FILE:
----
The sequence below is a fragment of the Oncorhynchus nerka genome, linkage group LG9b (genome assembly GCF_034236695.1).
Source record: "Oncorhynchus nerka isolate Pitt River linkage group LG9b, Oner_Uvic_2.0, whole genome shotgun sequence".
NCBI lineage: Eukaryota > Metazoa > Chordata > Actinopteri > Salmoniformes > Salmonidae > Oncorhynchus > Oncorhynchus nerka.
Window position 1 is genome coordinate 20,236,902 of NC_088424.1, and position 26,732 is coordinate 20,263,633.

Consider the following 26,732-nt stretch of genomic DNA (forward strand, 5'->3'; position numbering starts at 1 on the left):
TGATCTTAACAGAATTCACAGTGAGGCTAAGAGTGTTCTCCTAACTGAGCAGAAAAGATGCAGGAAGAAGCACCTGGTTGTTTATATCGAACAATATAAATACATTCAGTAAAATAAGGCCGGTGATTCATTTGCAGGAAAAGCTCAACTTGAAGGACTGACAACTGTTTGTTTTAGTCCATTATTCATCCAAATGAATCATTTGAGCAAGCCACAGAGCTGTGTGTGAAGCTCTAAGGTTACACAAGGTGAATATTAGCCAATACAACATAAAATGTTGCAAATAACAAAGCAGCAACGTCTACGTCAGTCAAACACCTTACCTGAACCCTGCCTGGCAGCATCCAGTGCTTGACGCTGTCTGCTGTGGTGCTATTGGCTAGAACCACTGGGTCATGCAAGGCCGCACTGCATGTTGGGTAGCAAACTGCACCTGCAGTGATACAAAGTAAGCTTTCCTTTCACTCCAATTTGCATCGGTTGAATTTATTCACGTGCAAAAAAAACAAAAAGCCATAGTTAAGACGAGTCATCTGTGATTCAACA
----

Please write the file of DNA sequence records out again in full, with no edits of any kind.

The sequence below is a fragment of the Oncorhynchus nerka genome, linkage group LG9b (genome assembly GCF_034236695.1).
Source record: "Oncorhynchus nerka isolate Pitt River linkage group LG9b, Oner_Uvic_2.0, whole genome shotgun sequence".
NCBI lineage: Eukaryota > Metazoa > Chordata > Actinopteri > Salmoniformes > Salmonidae > Oncorhynchus > Oncorhynchus nerka.
Window position 1 is genome coordinate 20,236,902 of NC_088424.1, and position 26,732 is coordinate 20,263,633.

Consider the following 26,732-nt stretch of genomic DNA (forward strand, 5'->3'; position numbering starts at 1 on the left):
TGATCTTAACAGAATTCACAGTGAGGCTAAGAGTGTTCTCCTAACTGAGCAGAAAAGATGCAGGAAGAAGCACCTGGTTGTTTATATCGAACAATATAAATACATTCAGTAAAATAAGGCCGGTGATTCATTTGCAGGAAAAGCTCAACTTGAAGGACTGACAACTGTTTGTTTTAGTCCATTATTCATCCAAATGAATCATTTGAGCAAGCCACAGAGCTGTGTGTGAAGCTCTAAGGTTACACAAGGTGAATATTAGCCAATACAACATAAAATGTTGCAAATAACAAAGCAGCAACGTCTACGTCAGTCAAACACCTTACCTGAACCCTGCCTGGCAGCATCCAGTGCTTGACGCTGTCTGCTGTGGTGCTATTGGCTAGAACCACTGGGTCATGCAAGGCCGCACTGCATGTTGGGTAGCAAACTGCACCTGCAGTGATACAAAGTAAGCTTTCCTTTCACTCCAATTTGCATCGGTTGAATTTATTCACGTGCAAAAAAAACAAAAAGCCATAGTTAAGACGAGTCATCTGTGATTCAACA